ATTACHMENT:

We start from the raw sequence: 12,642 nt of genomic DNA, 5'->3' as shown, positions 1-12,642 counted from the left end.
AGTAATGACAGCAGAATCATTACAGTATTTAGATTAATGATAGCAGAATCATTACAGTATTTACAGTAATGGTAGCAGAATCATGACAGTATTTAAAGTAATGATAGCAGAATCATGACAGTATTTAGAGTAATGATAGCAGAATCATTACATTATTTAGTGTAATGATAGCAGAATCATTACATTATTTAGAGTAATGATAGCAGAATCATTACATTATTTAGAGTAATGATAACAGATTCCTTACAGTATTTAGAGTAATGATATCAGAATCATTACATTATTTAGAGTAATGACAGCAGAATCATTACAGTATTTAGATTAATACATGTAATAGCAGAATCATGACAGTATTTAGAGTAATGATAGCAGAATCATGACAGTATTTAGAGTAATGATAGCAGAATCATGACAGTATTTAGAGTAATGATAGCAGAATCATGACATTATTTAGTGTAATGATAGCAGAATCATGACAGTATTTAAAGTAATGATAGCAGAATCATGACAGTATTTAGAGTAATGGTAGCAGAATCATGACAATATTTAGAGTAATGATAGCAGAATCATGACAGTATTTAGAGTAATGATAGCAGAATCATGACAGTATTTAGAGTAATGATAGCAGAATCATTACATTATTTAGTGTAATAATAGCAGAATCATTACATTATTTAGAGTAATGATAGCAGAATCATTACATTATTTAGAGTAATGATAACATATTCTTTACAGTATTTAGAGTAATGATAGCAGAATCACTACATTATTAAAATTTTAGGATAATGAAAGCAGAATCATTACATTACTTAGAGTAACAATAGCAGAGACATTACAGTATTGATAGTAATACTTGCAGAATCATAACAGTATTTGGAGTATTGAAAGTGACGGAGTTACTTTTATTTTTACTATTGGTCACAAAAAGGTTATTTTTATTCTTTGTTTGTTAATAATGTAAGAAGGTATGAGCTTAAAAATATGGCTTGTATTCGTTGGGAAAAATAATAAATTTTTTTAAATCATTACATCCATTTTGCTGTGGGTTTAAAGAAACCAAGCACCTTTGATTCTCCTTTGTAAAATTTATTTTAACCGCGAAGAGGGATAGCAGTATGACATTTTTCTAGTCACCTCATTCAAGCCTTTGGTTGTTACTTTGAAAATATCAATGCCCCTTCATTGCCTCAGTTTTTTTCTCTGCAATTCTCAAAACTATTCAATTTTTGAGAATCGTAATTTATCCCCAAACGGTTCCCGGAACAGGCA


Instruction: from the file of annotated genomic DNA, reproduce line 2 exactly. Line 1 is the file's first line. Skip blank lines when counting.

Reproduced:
AGTAATGACAGCAGAATCATTACAGTATTTAGATTAATGATAGCAGAATCATTACAGTATTTACAGTAATGGTAGCAGAATCATGACAGTATTTAAAGTAATGATAGCAGAATCATGACAGTATTTAGAGTAATGATAGCAGAATCATTACATTATTTAGTGTAATGATAGCAGAATCATTACATTATTTAGAGTAATGATAGCAGAATCATTACATTATTTAGAGTAATGATAACAGATTCCTTACAGTATTTAGAGTAATGATATCAGAATCATTACATTATTTAGAGTAATGACAGCAGAATCATTACAGTATTTAGATTAATACATGTAATAGCAGAATCATGACAGTATTTAGAGTAATGATAGCAGAATCATGACAGTATTTAGAGTAATGATAGCAGAATCATGACAGTATTTAGAGTAATGATAGCAGAATCATGACATTATTTAGTGTAATGATAGCAGAATCATGACAGTATTTAAAGTAATGATAGCAGAATCATGACAGTATTTAGAGTAATGGTAGCAGAATCATGACAATATTTAGAGTAATGATAGCAGAATCATGACAGTATTTAGAGTAATGATAGCAGAATCATGACAGTATTTAGAGTAATGATAGCAGAATCATTACATTATTTAGTGTAATAATAGCAGAATCATTACATTATTTAGAGTAATGATAGCAGAATCATTACATTATTTAGAGTAATGATAACATATTCTTTACAGTATTTAGAGTAATGATAGCAGAATCACTACATTATTAAAATTTTAGGATAATGAAAGCAGAATCATTACATTACTTAGAGTAACAATAGCAGAGACATTACAGTATTGATAGTAATACTTGCAGAATCATAACAGTATTTGGAGTATTGAAAGTGACGGAGTTACTTTTATTTTTACTATTGGTCACAAAAAGGTTATTTTTATTCTTTGTTTGTTAATAATGTAAGAAGGTATGAGCTTAAAAATATGGCTTGTATTCGTTGGGAAAAATAATAAATTTTTTTAAATCATTACATCCATTTTGCTGTGGGTTTAAAGAAACCAAGCACCTTTGATTCTCCTTTGTAAAATTTATTTTAACCGCGAAGAGGGATAGCAGTATGACATTTTTCTAGTCACCTCATTCAAGCCTTTGGTTGTTACTTTGAAAATATCAATGCCCCTTCATTGCCTCAGTTTTTTTCTCTGCAATTCTCAAAACTATTCAATTTTTGAGAATCGTAATTTATCCCCAAACGGTTCCCGGAACAGGCA